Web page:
Go Climbing at the Garden of the Gods

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Rock Climbing at the Garden of the Gods

C.J. Sidebottom having Pig Dreams (5.10a) high on the Finger Face.
The towering sandstone formations at the Garden of the Gods offer lots of great vertical adventures in one of Colorado's oldest climbing areas. Photograph © Stewart M. Green

Garden of the Gods: Colorado Springs' Top Attraction

The Garden of the Gods, a 1,368-acre Colorado Springs city park nestled against the mountains below Pikes Peak, offers numerous routes up towering sandstone formations and towers on the western edge of the city. The park, visited by over a million visitors every year, is not only popular with today's climbers but is one of the oldest established rock climbing areas in the United States. Most of the routes at the Garden, as climbers call it, are protected with drilled pitons and bolts, while a few require a rack of trad gear.

About Climbing at the Garden of the Gods

The Garden of the Gods, despite its popularity, does not appeal to all climbers. If you climb here, expect soft sandstone, loose flakes, crumbling edges, runouts between fixed gear, and rotten rock sections , especially on the old-school routes which are rarely climbed. If you stick to the classic well-traveled routes, however, you'll find crisp edges, friction smears, huecos and pockets, and large potholes on generally clean sandstone. The length of routes varies from 40 feet to 375 feet. Most of the routes are face climbs although a few cracks are found and from one to five pitches long.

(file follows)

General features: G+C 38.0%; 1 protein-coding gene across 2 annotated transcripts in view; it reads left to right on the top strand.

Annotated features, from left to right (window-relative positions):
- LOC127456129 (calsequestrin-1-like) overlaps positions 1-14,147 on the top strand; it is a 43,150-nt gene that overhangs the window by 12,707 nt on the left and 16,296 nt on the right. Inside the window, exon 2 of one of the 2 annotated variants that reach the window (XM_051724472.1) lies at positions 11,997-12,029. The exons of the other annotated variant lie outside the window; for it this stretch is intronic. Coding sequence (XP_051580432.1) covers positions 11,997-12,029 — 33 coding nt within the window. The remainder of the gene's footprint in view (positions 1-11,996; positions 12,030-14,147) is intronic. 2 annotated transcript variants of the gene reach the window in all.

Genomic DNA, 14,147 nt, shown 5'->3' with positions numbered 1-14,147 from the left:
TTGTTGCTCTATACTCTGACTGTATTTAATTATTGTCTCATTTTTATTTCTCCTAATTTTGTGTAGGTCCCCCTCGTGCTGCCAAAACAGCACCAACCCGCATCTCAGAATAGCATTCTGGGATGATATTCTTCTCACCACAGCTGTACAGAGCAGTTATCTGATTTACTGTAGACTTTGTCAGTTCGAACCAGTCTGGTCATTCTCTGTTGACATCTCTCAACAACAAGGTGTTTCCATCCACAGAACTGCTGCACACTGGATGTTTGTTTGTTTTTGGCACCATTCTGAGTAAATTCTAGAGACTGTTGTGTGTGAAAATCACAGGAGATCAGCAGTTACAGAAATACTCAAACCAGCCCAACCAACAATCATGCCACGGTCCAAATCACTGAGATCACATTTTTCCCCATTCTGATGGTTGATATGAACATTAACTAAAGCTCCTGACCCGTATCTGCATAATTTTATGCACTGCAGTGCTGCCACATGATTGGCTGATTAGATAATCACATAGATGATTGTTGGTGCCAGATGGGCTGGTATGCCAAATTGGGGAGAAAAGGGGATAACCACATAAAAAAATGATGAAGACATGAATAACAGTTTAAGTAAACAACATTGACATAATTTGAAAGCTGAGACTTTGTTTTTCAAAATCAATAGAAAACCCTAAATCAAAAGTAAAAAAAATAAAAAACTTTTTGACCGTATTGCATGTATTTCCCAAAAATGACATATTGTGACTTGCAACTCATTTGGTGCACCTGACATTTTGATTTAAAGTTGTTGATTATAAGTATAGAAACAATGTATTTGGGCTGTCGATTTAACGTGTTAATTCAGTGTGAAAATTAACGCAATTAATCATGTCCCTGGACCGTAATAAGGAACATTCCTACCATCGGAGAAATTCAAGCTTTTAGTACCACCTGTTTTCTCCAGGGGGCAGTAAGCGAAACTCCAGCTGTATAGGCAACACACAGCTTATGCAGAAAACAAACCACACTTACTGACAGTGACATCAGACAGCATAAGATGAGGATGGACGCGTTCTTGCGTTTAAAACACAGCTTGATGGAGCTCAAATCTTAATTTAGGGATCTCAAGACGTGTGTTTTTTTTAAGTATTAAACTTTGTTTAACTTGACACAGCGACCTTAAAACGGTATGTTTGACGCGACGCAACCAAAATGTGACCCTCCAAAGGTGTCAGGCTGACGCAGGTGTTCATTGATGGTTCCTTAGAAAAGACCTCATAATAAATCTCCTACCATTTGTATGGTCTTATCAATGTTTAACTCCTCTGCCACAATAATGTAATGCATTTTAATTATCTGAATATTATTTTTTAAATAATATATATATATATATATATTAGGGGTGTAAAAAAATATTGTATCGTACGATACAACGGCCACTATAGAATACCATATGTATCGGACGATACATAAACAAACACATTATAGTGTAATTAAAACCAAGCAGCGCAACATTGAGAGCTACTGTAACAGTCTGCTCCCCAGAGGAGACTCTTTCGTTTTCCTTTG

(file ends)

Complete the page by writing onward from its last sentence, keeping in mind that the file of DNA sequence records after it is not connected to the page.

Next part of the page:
Major Garden of the Gods Formations

Climbing at the Garden of the Gods is on the faces of the major formations as well as on a few free-standing towers. The main rock formations are North Gateway Rock, South Gateway Rock, Grey Rock (AKA Kindergarten Rock and Cathedral Rock), and Keyhole Rock (AKA Sleeping Indian). The towers are Montezuma Tower, The Three Graces, Red and White Twin Spires, and Easter Rock. All of the major faces generally face either east or west, allowing for either shade or sun, depending on the season.

Climbing Equipment

Most routes at the Garden of the Gods require only a rack of a dozen quickdraws, a couple slings with free carabiners, and a 165-foot (50-meter) rope. A 200-foot (60-meter) rope is great for running pitches together. Some routes might require double ropes to rappel off. If you're climbing any trad routes, bring a basic rack that includes medium to large Stoppers or other wired nuts, a set of cams like Camalots or Friends, quickdraws, and several two-foot slings.

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Garden of the Gods Geology and Rock Formations

The uplifted and tilted sandstone formations at the Garden of the Gods offer both great scenery and superb rock climbing. Photograph copyright Stewart M. Green

Garden Geology: Lyons Sandstone

Climbing at the Garden of the Gods happens on two main geologic formations-the white and red Lyons Formation and the Fountain Formation-that form the park's largest cliffs and towers. The 800-foot-thick Lyons sandstone forms the Garden's main climbing features, including North and South Gateway Rocks, Keyhole Rock, and Grey Rock. The Lyons Formation is composed of well-cemented, cross-bedded pink sandstone that was deposited in great sand dune fields along the Pangean coast during the Permian age or about 280 million years ago.